Realistic Horror Vs. Supernatural Horror

So, recently I wrote a short horror story.  Originally, my plan was to have a supernatural element to it, which, generally speaking; I love the supernatural.  Speculative fiction and fantasy are consistent players in my authorial poker game.

They are also heavy drinkers and fun to be around.

But, in the seventh inning or so I decided that I wanted to change it up.  I remember being a kid, and my father, a hard-core Stephen King fan, getting pissed about the heavy use of the supernatural in King’s later works.  See, my dad preferred the creepy that could actually happen–the evil that resides in the heart of man, and all that.

With that gripe in mind, I changed my story to straight-up horror, with only a couple of dream sequences to add a light brushing of supernatural flavor…but in the end, dreams are a fact of life, whether realistic imaginings or not, so I skated a fine line there, too.

Now, my friend/muse/sounding board/editor was a bit resistant when I laid my plan down on her.  She has yet to read the finished product and let me know if it worked, but she liked the fantasy element of my original outline.

So I asked my husband, who said that he, for-the-most-part, prefers real-life-scary to bogey-man-scary.

Now, we had a draw…hence my blog topic.  I wanted to get some feedback from readers as to their preference when it comes to horror.  Maybe you like both equally?  Maybe, if one or the other is done right, it doesn’t matter?

An anthology of monsters, mayhem, and a country at war

http://www.knightwatchpress.info/blue.html

I also got to thinking about an upcoming story I have in a Civil War horror anthology from Knightwatch Press (called “The Blue, The Grey, and The Scarlet–An Anthology of Monsters, Mayhem, and a Country at War”).  My tale involves zombies, but it also highlights the horrors of the war in general–the complete annihilation of bone by ball bearings resulting in an unprecedented number of amputations of limbs; the archaic medical science of the time that resulted in disease spreading like a brush fire from person to person.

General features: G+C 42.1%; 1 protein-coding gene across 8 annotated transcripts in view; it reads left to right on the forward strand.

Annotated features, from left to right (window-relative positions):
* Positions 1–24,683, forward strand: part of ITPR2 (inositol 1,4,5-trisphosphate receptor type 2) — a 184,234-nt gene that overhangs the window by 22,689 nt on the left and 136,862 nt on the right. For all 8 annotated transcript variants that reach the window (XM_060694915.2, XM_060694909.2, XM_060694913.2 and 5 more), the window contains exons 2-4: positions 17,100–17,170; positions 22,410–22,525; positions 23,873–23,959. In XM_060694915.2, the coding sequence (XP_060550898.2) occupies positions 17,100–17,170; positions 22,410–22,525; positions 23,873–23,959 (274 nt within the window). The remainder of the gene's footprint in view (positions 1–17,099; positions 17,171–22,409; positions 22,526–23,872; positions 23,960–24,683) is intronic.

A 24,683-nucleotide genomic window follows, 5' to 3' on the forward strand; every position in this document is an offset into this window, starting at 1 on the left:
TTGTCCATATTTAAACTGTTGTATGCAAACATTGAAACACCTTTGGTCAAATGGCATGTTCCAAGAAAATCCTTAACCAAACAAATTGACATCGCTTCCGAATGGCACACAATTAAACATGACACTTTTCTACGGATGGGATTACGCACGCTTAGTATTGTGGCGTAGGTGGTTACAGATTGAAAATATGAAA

I asked myself, what was the scariest part of that story?  The flesh-eating mutants?  Or the nightmares people lived (and died) through during the war between the states?

Anyway, take a second to vote.  Leave a comment if you have something to add.  I’d love to hear what keeps you awake at night.

I Dabble in Drabble

What is a drabble, you say?  Why it’s a story of exactly 100 words.

What?  That’s madness!  How can anyone write a story in only 100 words?

You’ll have to check them out to see…

http://cruentuslibri.wordpress.com/

http://www.knightwatchpress.info/drabble2012.html

I’m pleased to say I provided one of the 100 drabbles in the book “100 Horrors” by Cruentus Libri Press.  The wee little story is called “Death Laughs.”  The publisher is still working on the cover art, but I will post it as soon as I am able.  Can’t wait to see what they come up with!

Additionally, the folks a Knightwatch Press had planned on doing a 2012 drabble calendar.  Well, life went too fast for them, and the calendar got flushed.  All excepted drabbles (mine is entitled “Lactic Acid”) were shuffled into the keeper pile for the book they will now become.  Sweet deal, I must say.  And the esteemed Eric S Brown, he of the Big Foot novels, is penning the intro.  Double bonus!

For any of you horror buffs out there, I believe that submissions are still open for Knightwatch’s “Little Stories for the Smallest Room.”  It is a “for the love” market, but who doesn’t love to see their name in print, and at 100 words, what do you have to lose?